Contributions of the Walloons


Dan Cravens is the regional economist for the Idaho Department of Labor in Pocatello.

Walloons: A Relatively Unknown People Who Have Contributed Much to History

For many the name Walloons means nothing. However, this ethnic group located mainly in southern Belgium, has played an important role in Western history and since Belgium is a major political player in the European Union, it is useful to know something about the Walloons who make up one of Belgium’s largest ethnic groups.

Ethnically, the Walloons share much in common with the French. The Walloon language is considered by many linguists to be a French dialect. Walloon was developed by a mixture of the culture of Romanized Celtic Gauls and Germanic Franks who settled the region around present-day southern Belgium. But despite its relationship to French, Walloon is barely comprehensible to most French speakers.

Even though there are more than 5 million people who classify themselves as Walloons, over 4 million of whom live in Belgium, the best known Walloon is a fictional charter — detective Hercule Poirot, a popular character in Agatha Christie mystery novels. Poirot, like many real life Walloons, is proud of his heritage and corrects people quickly who believe he is French.

Walloons gained a reputation is Europe as explorers and travelers. Sizable Walloon communities settled in Sweden. Evidence of Walloon influence even in far away Romania can be found in town names such as Wallendorf and family names such as Valendorfean (meaning Walloon peasant).

Besides a desire to travel, many Walloons were considered valuable members of the workforce in the Middle Ages. Walloonia, the Walloon’s homeland, was noted for its many talented miners and ironworkers. These skilled workers were in high demand all through Europe, and many made their homes overseas.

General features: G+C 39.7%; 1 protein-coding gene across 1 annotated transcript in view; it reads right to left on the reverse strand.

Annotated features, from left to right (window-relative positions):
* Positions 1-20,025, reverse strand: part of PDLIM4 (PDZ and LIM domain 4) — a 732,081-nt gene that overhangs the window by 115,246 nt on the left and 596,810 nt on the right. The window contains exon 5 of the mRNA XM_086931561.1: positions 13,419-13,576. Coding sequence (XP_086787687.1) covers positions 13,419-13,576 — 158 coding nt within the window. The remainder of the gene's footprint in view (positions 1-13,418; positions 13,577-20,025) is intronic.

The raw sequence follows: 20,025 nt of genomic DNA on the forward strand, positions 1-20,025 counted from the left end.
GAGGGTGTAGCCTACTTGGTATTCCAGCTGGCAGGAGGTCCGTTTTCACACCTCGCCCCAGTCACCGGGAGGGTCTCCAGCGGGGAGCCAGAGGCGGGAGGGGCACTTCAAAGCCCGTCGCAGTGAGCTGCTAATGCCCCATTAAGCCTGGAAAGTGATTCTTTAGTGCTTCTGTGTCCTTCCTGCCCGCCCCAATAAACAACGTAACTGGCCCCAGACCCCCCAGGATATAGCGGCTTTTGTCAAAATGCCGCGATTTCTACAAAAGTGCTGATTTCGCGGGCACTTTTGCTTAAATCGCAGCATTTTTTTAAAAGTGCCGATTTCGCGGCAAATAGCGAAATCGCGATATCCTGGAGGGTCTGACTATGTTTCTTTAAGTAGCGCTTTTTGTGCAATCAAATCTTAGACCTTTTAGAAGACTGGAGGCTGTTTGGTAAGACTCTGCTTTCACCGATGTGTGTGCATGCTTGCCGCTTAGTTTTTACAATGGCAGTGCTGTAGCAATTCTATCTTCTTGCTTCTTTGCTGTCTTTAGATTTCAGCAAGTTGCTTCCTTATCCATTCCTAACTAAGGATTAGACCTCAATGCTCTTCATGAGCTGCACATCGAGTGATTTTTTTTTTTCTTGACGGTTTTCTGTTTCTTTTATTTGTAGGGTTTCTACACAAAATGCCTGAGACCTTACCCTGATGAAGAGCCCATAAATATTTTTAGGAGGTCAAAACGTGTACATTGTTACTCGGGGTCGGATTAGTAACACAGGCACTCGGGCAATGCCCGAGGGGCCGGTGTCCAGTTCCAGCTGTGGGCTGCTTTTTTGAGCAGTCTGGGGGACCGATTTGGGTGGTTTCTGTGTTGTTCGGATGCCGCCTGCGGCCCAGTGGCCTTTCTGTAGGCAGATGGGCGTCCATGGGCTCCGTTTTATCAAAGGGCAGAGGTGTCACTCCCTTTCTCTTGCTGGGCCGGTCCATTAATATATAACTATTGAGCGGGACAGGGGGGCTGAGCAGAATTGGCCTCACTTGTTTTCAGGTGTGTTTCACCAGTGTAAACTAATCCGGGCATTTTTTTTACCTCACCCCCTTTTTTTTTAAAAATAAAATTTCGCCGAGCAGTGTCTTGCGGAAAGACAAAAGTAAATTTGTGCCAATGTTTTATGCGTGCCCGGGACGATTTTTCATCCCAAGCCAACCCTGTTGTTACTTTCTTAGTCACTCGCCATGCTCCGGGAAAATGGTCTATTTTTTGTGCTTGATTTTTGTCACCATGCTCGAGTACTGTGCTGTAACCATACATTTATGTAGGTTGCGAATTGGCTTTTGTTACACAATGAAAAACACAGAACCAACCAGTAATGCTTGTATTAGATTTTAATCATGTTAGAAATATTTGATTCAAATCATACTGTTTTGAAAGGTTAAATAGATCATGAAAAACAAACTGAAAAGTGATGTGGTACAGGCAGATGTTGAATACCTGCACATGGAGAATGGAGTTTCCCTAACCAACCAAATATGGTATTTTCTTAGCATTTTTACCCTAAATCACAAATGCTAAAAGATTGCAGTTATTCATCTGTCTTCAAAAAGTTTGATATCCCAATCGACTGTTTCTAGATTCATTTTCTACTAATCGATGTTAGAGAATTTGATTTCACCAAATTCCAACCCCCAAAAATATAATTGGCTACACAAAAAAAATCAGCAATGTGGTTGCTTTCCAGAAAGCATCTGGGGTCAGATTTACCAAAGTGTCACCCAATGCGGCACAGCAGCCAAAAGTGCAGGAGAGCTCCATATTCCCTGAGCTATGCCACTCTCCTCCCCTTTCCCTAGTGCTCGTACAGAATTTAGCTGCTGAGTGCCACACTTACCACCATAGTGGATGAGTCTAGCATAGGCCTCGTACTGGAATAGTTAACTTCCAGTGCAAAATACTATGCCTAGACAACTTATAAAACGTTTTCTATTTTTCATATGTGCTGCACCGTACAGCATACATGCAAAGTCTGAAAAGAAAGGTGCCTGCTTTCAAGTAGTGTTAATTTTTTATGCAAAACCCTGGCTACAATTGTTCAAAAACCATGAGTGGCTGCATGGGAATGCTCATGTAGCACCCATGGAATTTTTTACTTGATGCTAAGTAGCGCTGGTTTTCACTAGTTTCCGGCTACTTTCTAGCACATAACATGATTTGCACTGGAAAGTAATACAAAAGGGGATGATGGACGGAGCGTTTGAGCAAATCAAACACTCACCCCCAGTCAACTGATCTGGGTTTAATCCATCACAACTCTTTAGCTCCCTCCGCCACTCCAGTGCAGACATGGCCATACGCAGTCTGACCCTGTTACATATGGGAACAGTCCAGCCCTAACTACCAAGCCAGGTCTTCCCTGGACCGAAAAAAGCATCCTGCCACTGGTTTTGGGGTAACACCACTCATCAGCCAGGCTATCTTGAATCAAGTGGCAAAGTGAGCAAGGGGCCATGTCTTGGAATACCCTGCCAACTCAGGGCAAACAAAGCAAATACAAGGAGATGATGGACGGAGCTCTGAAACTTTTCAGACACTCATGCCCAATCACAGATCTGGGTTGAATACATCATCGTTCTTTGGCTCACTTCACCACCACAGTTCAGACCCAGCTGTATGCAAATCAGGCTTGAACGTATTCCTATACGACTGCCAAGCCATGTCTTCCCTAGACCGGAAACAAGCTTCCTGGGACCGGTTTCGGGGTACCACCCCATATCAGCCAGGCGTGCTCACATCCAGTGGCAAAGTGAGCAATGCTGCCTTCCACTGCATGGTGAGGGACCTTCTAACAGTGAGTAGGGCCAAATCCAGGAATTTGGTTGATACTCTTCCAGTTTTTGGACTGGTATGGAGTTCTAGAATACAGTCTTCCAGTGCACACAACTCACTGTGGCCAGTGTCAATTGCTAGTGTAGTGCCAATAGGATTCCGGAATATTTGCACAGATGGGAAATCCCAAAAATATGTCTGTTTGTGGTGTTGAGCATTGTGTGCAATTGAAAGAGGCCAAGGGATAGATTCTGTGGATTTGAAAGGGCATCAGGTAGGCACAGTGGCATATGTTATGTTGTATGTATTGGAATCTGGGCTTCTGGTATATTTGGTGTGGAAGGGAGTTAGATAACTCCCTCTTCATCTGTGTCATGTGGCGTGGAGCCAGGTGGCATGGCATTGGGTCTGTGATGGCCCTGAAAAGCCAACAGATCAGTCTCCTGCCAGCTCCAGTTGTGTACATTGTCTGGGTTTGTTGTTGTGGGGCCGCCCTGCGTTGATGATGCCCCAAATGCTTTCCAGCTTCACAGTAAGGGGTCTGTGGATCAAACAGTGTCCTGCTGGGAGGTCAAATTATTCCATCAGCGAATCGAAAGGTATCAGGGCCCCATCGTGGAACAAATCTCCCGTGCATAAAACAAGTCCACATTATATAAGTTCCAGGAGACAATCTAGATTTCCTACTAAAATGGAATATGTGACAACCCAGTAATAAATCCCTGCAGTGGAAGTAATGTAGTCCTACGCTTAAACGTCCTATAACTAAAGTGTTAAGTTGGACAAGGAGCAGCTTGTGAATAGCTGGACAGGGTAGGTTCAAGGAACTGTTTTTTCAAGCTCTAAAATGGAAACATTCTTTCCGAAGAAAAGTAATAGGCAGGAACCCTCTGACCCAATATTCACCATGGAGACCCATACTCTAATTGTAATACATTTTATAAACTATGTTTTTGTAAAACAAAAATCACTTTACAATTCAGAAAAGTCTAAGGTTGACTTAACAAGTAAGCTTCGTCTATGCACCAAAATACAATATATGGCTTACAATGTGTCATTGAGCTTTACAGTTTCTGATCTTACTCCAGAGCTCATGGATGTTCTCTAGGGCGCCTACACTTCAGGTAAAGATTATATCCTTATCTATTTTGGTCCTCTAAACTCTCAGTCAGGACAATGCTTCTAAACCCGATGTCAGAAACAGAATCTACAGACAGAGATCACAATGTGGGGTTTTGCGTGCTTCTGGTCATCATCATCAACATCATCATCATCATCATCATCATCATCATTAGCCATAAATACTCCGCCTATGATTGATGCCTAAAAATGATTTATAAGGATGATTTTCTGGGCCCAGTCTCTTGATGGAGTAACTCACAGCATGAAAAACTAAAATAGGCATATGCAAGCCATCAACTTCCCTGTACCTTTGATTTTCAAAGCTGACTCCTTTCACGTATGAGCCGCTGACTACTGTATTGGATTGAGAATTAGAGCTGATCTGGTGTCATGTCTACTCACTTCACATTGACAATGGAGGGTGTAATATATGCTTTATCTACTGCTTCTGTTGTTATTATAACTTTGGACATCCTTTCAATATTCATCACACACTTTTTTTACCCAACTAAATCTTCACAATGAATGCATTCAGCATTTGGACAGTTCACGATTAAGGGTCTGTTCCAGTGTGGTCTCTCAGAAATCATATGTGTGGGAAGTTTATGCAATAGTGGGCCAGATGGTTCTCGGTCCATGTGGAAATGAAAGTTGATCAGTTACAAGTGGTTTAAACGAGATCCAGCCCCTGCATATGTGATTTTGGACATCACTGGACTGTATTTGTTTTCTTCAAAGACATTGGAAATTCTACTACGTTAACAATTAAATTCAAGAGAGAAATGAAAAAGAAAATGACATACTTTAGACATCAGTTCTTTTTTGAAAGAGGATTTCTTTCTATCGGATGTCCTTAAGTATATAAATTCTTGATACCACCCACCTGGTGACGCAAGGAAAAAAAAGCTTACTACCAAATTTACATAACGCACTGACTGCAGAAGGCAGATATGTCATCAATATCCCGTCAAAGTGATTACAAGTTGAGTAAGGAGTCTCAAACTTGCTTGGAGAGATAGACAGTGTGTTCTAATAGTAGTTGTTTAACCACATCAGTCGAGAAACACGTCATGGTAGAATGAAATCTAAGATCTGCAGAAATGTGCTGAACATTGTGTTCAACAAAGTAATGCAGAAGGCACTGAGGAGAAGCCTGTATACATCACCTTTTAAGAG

The Walloons and their homeland have played important roles in history. Many noble Walloons had close familial ties with the famed Merovingian line of early French kings. One famous Walloon, Godfrey of Bouillon, was a leader of the First Crusade. After the fall of Jerusalem Godfrey became the first king of the Kingdom of Jerusalem in 1099.

Another Walloon, Baldwin I of Constantinople, was a leader of the Forth Crusade which captured much of the territory of the Byzantine Empire including its capital Constantinople in 1204.

Peter Minuit was another Walloon who played an important role in the settlement of four U.S. eastern seaboard states. Minuit was the third director of New Netherland, and he is credited for purchasing Manhattan Island from the Native Americans for 60 Dutch guilders worth of goods. In addition to helping establish a Dutch colony in New York, Minuit also was first governor of New Sweden, a colony whose territory included portions of what today is southern New Jersey, southeastern Pennsylvania and northern Delaware. The contributions of early Walloon settlers to the American colonies is commemorated with a monument in New York City’s Battery Park.

Many Walloons have made significant contributions to the arts, sciences and business. Examples from the last 100 years include Jules Bordet, who won the 1919 Nobel Prize for Medicine for his discovery of the process white blood cells use to attack bacteria; and Monsignor Georges Lemaitre, a Belgian Catholic priest and scientist who is credited with developing the “Big Bang Theory.”

Idaho U.S. Senator Frank Debois, serving from 1897-1907, was part of a Walloon family who immigrated to America from Canada.

In an effort to preserve Walloon culture within Belgium, the government has appointed a special president-minister for the Frenchspeaking people of Belgium. The current president-minister of the Walloon region is Rudy Demotte.

It is likely that many Americans have some Walloon descent without even knowing it. Common Walloon family names include Lambert, Dupont, Simon, Renard, Denis, Petit, Mathieu, Collard, Henry, Leclercq and Lefebvre.

More information on Walloon history and culture can be found at